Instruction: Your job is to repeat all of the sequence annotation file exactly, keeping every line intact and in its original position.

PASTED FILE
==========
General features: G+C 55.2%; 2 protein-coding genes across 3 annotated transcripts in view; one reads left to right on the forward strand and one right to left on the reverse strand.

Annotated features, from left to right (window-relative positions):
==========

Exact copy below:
General features: G+C 55.2%; 2 protein-coding genes across 3 annotated transcripts in view; one reads left to right on the forward strand and one right to left on the reverse strand.

Annotated features, from left to right (window-relative positions):